43] Therefore it is evident that they wickedly distort Christ’s word to a monastic life. Unless perhaps the declaration that they “receive a hundredfold in this life” be in place here. For very many become monks not on account of the Gospel, but on account of sumptuous living and idleness, who find 44] the most ample riches instead of slender patrimonies. But as the entire subject of monasticism is full of shams, so, by a false pretext, they quote testimonies of Scripture, and as a consequence they sin doubly, i.e., they deceive men, and that, too, under the pretext of the divine name.
45] Another passage is also cited concerning perfection Matt. 19:21: If thou wilt be perfect, go and sell that thou hast, and give to the poor, and come and follow Me. This passage has exercised many, who have imagined that it is perfection to cast away possessions and the control of property. 46] Let us allow the philosophers to extol Aristippus, who cast a great weight of gold into the sea. [Cynics like Diogenes, who would have no house, but lay in a tub, may commend such heathenish holiness.] Such examples pertain in no way to Christian perfection. [Christian holiness consists in much higher matters than such hypocrisy.] The division, control, and possession of property are civil ordinances, approved by God’s Word in the commandment, Ex. 20:15: Thou shalt not steal. The abandonment of property has no command or advice in the Scriptures. For evangelical poverty does not consist in the abandonment of property, but in not being avaricious, in not trusting in wealth, just as David was poor in a most wealthy kingdom.
47] Therefore, since the abandonment of property is merely a human tradition, it is a useless service. Excessive also are the praises in the Extravagant, which says that the abdication of the ownership of all things for God’s sake is meritorious and holy, and a way of perfection. And it is very dangerous to extol with such excessive praises a matter conflicting with political order. [When inexperienced people hear such commendations, they conclude that it is unchristian to hold property; whence many errors and seditions follow; through such commendations Muentzer was deceived, and thereby many Anabaptists were led astray.] 48] But [they say] Christ here speaks of perfection. Yea, they do violence to the text who quote it mutilated. Perfection is in that which Christ adds: 49] Follow Me. An example of obedience in one’s calling is here presented. And as callings are unlike [one is called to rulership, a second to be father of a family, a third to be a preacher], so this calling does not belong to all, but pertains properly to that person with whom Christ there speaks, just as the call of David to the kingdom, and of Abraham to slay his son, are not to be imitated by us. Callings are personal, just as matters of business themselves vary with times and persons; but the example of obedience is general. 50] Perfection would have belonged to that young man if he had believed and obeyed this vocation. Thus perfection with us is that every one with true faith should obey his own calling. [Not that I should undertake a strange calling for which I have not the commission or command of God.]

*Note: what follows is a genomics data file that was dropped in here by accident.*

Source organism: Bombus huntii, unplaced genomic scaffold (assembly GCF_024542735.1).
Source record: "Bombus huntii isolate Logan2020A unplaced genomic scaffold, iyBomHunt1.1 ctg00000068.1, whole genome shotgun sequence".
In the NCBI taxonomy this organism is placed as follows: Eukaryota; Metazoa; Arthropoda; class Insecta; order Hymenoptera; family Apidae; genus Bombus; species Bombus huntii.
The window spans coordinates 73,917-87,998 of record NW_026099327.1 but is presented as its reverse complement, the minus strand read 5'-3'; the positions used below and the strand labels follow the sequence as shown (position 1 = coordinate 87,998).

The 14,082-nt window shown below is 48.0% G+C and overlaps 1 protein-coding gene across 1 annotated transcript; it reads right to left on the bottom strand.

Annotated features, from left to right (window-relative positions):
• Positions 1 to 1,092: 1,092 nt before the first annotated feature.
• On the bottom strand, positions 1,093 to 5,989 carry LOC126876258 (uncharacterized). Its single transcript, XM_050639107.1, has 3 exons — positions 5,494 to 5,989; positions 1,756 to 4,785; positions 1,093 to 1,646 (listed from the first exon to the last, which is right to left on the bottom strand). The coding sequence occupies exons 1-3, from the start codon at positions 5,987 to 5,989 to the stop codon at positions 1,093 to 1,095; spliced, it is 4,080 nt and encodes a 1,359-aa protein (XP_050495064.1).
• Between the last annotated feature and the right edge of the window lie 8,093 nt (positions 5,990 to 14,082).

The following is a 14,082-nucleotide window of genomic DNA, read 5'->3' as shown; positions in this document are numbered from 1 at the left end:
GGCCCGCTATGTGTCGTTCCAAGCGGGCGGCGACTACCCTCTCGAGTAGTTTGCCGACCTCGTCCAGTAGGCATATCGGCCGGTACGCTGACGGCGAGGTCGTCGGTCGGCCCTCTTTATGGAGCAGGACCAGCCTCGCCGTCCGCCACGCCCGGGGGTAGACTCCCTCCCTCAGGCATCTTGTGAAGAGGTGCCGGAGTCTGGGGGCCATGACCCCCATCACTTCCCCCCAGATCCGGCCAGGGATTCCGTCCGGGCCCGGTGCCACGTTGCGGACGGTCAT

51] Thirdly. In monastic vows chastity is promised. We have said above, however, concerning the marriage of priests, that the law of nature [or of God] in men cannot be removed by vows or enactments. And as all do not have the gift of continence, many because of weakness are unsuccessfully continent. Neither, indeed, can any vows or any enactments abolish the command of the Holy Ghost, 1 Cor. 7:2: To avoid fornication, let every man have his own wife. Therefore this vow is not lawful in those who do not have the gift of continence, but who are polluted on account of weakness. 52]Concerning this entire topic enough has been said above, in regard to which indeed it is strange, since the dangers and scandals are occurring before men’s eyes, that the adversaries still defend their traditions contrary to the manifest command of God. Neither does the voice of Christ move them, who chides the Pharisees, Matt. 23:13f , who had made traditions contrary to God’s command.
53] Fourthly. Those who live in monasteries are released from their vows by such godless ceremonies as of the Mass applied on behalf of the dead for the sake of gain; the worship of saints, in which the fault is twofold, both that the saints are put in Christ’s place, and that they are wickedly worshiped, just as the Dominicasters invented the rosary of the Blessed Virgin, which is mere babbling, not less foolish than it is wicked, and nourishes the most vain presumption. Then, too, these very impieties are applied only for the sake of 54] gain. Likewise, they neither hear nor teach the Gospel concerning the free remission of sins for Christ’s sake, concerning the righteousness of faith, concerning true repentance, concerning works which have God’s command. But they are occupied either in philosophic discussions or in the handing down of ceremonies that obscure Christ.